That first week, in Jackson, it didn’t break 0º. All our food was frozen, our oils were the consistency of Playdough, and we were actuallu using our refrigerator to keep things from freezing. Be prepared for everything to freeze, from your sunscreen to your piss jug to your olive oil. We made a lot of popcorn, because it never froze. We had to eat less fresh produce and more frozen foods, lots of frozen veggies, lots of pasta, and peanut butter.”

When your things aren’t frozen, they will be wet, and they will not want to dry. Taking the opportunity to dry anything you can whenever possible will keep you happier.

If there was a sunny day and we weren’t riding, we’d find a parking lot and have a gear explosion and lay out every single piece of gear to dry it out. Any chance we had to dry things out, we took advantage of. We might even get a day pass to a rec center to take a shower and spend forty minutes under the hand warmer drying our gloves.

#5: Invest in down booties

When your snowboard boots are permanently damp, you need a dedicated, dry pair of footwear for the camper. James Roh photo.

I’d highly recommend getting down booties for the camper. I got trenchfoot, basically, because I was in wet snowboarding boots the entire time that never dried out.

And, even if you don’t have trenchfoot, down booties are the way to go. They feel like heaven after a day in ski boots, and as long as you keep them dry (or buy a waterproof pair) they will give you an unreasonable amount of happiness after a long, cold, gnarly day. Also, they’re a relatively small expense, usually like $20-$40. You can thank me later.

Lesson #6: Employ all old-school and modern activities you can to pass time in the camper

Ya know, like dumpster diving! James Roh photo.

Joey was reading Game of Thrones the entire six months on his Kindle. We’d make up movie marathons… we’d download every Pauly Shore film in a coffee shop, and that might last us seven days. We’d charge up the laptops and get a movie or two a night out of it, keeping the screen as dim as possible. We also played lots of board games and each kept journals.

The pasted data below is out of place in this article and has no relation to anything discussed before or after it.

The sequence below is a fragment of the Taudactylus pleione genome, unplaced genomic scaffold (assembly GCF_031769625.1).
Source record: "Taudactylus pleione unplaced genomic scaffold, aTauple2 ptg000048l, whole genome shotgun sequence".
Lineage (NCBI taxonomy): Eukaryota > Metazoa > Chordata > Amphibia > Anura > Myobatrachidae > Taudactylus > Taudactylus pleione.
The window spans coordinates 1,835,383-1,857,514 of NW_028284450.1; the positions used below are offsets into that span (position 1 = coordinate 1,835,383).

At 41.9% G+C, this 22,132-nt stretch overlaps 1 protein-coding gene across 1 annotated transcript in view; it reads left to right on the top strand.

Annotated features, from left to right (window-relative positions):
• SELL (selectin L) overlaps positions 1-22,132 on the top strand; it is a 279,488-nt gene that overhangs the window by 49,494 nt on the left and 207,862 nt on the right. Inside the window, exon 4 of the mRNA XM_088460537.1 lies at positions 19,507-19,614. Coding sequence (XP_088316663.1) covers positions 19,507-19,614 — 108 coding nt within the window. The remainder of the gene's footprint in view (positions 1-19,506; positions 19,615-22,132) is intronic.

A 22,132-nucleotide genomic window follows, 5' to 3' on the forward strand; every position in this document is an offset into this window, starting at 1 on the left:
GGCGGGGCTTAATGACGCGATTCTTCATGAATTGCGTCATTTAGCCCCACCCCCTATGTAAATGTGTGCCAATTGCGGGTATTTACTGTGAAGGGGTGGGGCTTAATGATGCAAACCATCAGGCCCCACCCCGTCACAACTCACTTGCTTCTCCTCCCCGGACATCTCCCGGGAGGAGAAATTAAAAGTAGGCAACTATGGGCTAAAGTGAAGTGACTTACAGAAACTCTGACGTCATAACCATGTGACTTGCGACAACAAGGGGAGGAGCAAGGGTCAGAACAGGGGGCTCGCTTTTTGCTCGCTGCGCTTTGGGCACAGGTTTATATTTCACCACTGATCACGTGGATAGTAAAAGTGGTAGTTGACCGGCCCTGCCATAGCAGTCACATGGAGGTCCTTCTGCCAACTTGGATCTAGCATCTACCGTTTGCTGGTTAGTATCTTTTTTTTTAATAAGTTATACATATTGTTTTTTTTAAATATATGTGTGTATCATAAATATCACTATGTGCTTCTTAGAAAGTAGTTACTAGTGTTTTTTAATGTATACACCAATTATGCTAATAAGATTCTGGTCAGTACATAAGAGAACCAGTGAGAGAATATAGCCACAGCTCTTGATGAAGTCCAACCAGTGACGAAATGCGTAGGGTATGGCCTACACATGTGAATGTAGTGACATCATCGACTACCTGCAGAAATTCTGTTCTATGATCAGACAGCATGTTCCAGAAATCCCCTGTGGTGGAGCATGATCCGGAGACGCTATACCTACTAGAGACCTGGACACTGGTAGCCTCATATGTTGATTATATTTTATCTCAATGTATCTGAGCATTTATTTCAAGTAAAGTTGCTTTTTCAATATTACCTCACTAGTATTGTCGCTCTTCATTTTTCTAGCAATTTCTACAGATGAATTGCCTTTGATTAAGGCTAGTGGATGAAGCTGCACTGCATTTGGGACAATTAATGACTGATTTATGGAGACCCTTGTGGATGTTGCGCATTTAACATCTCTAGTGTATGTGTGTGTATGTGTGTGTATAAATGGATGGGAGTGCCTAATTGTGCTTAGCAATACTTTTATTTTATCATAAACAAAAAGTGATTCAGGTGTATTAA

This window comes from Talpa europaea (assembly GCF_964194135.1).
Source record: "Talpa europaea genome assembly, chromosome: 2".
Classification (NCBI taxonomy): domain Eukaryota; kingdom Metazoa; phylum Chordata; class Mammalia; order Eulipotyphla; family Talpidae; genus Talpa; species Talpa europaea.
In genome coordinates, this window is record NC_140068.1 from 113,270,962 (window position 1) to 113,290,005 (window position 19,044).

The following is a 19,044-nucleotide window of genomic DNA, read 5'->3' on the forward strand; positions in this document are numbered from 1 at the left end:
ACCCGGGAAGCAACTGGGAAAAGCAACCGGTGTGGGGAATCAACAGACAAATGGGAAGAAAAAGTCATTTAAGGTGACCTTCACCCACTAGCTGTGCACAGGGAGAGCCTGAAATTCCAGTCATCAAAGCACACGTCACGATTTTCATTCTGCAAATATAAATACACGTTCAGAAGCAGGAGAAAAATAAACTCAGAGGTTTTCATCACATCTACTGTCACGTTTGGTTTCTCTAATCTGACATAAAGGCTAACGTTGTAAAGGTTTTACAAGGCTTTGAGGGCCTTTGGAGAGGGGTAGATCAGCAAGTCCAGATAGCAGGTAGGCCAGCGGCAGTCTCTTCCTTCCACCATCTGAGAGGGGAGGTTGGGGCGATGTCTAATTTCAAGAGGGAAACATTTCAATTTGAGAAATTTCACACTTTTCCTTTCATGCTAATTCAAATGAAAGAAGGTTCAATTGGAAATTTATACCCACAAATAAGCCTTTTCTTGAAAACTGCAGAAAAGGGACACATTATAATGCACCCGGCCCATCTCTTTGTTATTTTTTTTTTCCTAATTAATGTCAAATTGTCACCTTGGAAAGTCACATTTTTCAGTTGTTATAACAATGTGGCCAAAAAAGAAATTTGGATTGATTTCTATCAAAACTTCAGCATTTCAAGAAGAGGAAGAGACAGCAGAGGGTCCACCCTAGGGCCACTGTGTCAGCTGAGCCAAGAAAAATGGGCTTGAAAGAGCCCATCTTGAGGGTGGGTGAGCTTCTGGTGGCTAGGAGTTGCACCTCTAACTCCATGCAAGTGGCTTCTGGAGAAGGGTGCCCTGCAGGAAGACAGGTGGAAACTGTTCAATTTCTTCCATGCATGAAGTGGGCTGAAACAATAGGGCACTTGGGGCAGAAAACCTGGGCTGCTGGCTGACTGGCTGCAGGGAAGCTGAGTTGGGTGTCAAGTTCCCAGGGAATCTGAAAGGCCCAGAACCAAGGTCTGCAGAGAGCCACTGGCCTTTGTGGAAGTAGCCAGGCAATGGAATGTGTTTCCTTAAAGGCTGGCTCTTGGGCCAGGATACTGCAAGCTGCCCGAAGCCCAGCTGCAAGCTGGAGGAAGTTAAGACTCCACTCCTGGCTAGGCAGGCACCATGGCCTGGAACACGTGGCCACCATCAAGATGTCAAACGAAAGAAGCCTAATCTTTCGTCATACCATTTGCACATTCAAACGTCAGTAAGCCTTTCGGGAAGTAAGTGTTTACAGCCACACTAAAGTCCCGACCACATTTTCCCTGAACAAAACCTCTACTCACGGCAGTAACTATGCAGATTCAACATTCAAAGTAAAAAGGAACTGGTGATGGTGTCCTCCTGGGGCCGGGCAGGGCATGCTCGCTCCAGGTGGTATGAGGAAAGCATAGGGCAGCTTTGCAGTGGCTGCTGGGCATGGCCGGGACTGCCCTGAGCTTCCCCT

Just force yourself to do it, because even if you are just writing boring things about the day, it will be great memories later. It also helps you wrap up the day and write out your decision making, and see how well you did your day in the mountains.

Lesson #7: Keep your show as legal as possible, but your nudie pics should be fine

Having "funny" naked photos you sent your girlfriend saved on your phone will actually not get you in trouble with Border Patrol... somehow. Wikipedia photo.

We hadn’t made it an hour outside of Salt Lake before getting pulled over for not having lights on our camper. We looked like a black mass. Just avoid any reason to get pulled over.

Later, we were crossing the Canada border outside of Seattle in this matte black camper that’s murdered out. We had to pull the camper up to this giant X-ray machine, had to sit inside and get called up, and they ask us to see our phones to make sure we hadn’t made contact with anyone to work or sell drugs in B.C.

I had taken a “comical” photo of myself butt-ass naked in front of a floor to ceiling mirror at a friend’s house while I was taking a shower, had my hand blocking my junk with a super goofy smile on my face. And had a photo in there of a monster pre-rolled joint we had gotten completely legally in Seattle. So I had both these photos, back-to-back, in my phone’s camera library. The guy calls me back after 20 minutes, hands me the phone back with the photo of the joint still open, and told us we were good to go. So either delete that stuff, or own it, because it’s not going to get you into trouble.

Lesson #8: Expect the unexpected and be prepared Financially, Medically and Logistically

On the long drive to Alaska, James and Joey had to cough up $8 a gallon for gas. James Roh photo.

Bring plenty of food and water, because you never know when you’re riding terrain that you’re not familiar with, and your skins fail, and all of a sudden your day turns into a twelve-hour day… and always bring your Voile straps, I had my skins fail a couple times on this trip and they absolutely saved me.

Get medical training and practice avy safety. Joey and I had wilderness first responder training, because there were a few times on a long hut trip where, had someone hit a rock and broken an arm, what would we have done? Luckily we didn’t have to use it too much, but having the knowledge, and keeping up on it, is just as important as having the avalanche training. We did some good beacon practice on random days – take advantage of those beacon parks many resorts have.

Spenser skins the Mint Glacier on the Bomber Traverse in the Talkeetna Mountains of Alaska. James Roh photo.

Have more money than you think you’ll need. The price of gas was about $8 a gallon in the Yukon. And we had our steering column break in Alaska while we were doing doughnuts in a parking lot and hit a foot-deep pothole.

And always keep your candy pouch full… a candy pouch on your backpack belt loop keeps your morale up. I remember one day where we got back from touring in the national park, and James just cracked because we hadn’t eaten anything and a small dose of sugar would’ve really helped there. 

From The Column: Split Personality